Digital Science Retreat 2018: Extinct Marsupials, Meeting Colleagues and Record Breaking Weather
The annual retreat marks the time of year when Digital Science – everyone from portfolio companies to the central team – get together at a scenic venue. As we now span more of the globe, this is the first time many of the team have met each other in person despite talking to each other online every week.
I think since Overleaf is a fully remote team, we don’t get as much time to get to know one another as others in shared spaces do. So, I think for many of us on the team, it was great to spend more time face to face and interact in a different way than normal. I also got to meet a fair amount of people from other teams as well, which was great, but I think my favorite part was getting to know my current team more intimately.
Nate Stemen from Overleaf, on the importance of meeting up once in a while.
Last year, our retreat was in Iasi, Romania. This year we gathered in Reading, UK at the beautiful De Vere Wokefield Estate during one of hottest weeks of 2018. It was quite surprising how little time it took for us to escape the city and enter the vast and beautiful countryside of Reading.
On the afternoon we arrived, I had a difficult choice to make: laser tag in a forest or archery. Although laser tag holds a dear place in my heart, I went with archery. That turned out to be the correct decision – the weather was really nice, but I imagine too hot for running around kitted out with laser sensitive armour!
The aim of the Retreat isn’t just team bonding and fun (there was golf, for instance). It’s also a great way to get a good recap of the previous year and hear from key stakeholders we rarely get to hear from. This year, not only did we get to hear Daniel Hook, our CEO, communicate his ideas of the future of Digital Science and the scientific research ecosystem, but we also got to hear from Stefan von Holtzbrinck (owner of our parent company) who gave a captivating speech that was universally enjoyed.
We try to keep the number of large meetings as small as we can at the retreat and that’s why we – once again – chose to manage the two days in an unconference format which has served us well over the past few years. Groups from across the companies self-organise around topics and lead discussions, presentations, or workshops around what they’re interested in.
“There’s no hard work for the one leading because the weight is distributed among the ones who attend, and we get a good spectrum of what other colleagues experienced/thinks about certain topics/problems.”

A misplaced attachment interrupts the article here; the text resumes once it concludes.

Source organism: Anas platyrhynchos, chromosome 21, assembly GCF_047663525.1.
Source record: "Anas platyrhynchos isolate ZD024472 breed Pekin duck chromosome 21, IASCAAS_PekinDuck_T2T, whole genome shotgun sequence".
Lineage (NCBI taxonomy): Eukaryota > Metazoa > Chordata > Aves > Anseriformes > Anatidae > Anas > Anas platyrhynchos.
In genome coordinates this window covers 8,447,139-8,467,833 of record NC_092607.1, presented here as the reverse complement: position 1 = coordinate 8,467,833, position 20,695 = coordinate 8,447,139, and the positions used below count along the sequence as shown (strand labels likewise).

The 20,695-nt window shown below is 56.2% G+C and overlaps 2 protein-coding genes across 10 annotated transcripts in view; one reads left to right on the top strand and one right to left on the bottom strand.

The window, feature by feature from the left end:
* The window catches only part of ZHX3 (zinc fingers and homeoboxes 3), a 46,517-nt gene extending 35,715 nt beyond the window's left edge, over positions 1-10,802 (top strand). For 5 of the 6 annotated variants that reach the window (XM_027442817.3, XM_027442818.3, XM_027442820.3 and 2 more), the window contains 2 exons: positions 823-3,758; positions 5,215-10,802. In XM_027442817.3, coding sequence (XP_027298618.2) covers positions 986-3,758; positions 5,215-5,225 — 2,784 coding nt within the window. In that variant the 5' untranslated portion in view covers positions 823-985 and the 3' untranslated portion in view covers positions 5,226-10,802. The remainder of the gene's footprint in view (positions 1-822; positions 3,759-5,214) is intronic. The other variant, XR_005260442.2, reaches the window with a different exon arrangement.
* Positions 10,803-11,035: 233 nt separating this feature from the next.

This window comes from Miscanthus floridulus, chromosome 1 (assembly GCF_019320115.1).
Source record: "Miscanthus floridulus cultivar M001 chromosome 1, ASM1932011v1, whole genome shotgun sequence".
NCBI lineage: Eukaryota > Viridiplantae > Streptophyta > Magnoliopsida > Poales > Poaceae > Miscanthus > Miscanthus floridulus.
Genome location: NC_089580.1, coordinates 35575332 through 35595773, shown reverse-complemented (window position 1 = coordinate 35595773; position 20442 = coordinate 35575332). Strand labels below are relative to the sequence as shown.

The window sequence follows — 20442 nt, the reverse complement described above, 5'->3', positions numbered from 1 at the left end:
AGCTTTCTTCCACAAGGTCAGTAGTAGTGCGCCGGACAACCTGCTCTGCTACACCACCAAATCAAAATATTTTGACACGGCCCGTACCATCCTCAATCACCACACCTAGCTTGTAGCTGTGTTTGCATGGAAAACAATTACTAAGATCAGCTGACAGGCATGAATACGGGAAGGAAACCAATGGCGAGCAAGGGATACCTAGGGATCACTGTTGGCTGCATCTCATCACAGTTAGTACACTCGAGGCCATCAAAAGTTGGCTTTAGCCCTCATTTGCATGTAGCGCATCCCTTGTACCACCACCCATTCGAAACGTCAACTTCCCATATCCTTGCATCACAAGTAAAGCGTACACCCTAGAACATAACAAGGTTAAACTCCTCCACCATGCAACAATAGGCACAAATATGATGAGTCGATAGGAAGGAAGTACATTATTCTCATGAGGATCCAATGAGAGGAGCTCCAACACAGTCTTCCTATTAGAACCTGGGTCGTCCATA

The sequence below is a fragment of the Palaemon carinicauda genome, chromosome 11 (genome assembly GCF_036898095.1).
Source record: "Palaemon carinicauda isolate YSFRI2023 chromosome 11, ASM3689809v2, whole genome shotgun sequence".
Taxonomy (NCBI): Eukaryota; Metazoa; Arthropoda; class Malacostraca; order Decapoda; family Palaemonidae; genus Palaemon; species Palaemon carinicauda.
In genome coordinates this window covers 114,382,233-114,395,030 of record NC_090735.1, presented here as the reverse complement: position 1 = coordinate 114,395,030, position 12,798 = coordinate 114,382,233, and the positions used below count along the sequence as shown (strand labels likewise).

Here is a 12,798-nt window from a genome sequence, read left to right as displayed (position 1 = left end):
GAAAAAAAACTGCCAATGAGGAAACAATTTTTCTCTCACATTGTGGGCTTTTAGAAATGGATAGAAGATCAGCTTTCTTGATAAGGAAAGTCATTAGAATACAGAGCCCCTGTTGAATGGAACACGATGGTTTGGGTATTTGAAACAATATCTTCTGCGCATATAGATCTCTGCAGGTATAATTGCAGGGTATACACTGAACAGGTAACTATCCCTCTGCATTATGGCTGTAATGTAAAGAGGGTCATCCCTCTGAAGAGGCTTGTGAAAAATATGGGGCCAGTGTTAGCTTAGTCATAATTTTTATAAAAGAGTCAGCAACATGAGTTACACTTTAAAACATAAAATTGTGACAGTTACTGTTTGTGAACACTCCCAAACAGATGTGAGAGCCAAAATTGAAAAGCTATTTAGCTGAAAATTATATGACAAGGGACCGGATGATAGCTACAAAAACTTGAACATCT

Jonathan Hernandez, Altmetric
This year’s topics ranged from using Safesforce correctly, to the impact of GDPR to wondering if wearing trousers was vital when working from home (we concluded that it was probably for the best). We also had a great session where we discussed the pitfalls of certain types of databases and a whole mix of non-compulsory topics which people gravitated to depending on how important they are from a business, cultural, or technical standpoint.
As a DS Retreat newbie, I really enjoyed my first retreat with the team. I have been to a lot of company retreats, and I think this one was the perfect balance between meaningful work time, free time and a variety of leisure activities. It was great to meet so many colleagues in person and the lightning talks and unconference sessions were a refreshing departure from the corporate retreats I’ve been to in the past. I’m already looking forward to the next one!
Katy Alexander, Digital Science’s Global Director of Marketing and Communications
Dr Adrian Currie, of the University of Cambridge, was our external guest speaker. He came to talk to us about how we can gain a lot of information about a long extinct marsupial even with very little evidence. The talk was very entertaining and certainly got a few Digital Science folk riled up for a healthy debate over dinner.
After all was said and done, and we returned back to the office the next week, it had been clear that the get-together had reinvigorated conversation and re-energised morale. Now, we’re all patiently waiting for Amarjit Myers (organiser extraordinaire for the event) to tell use where next year’s is!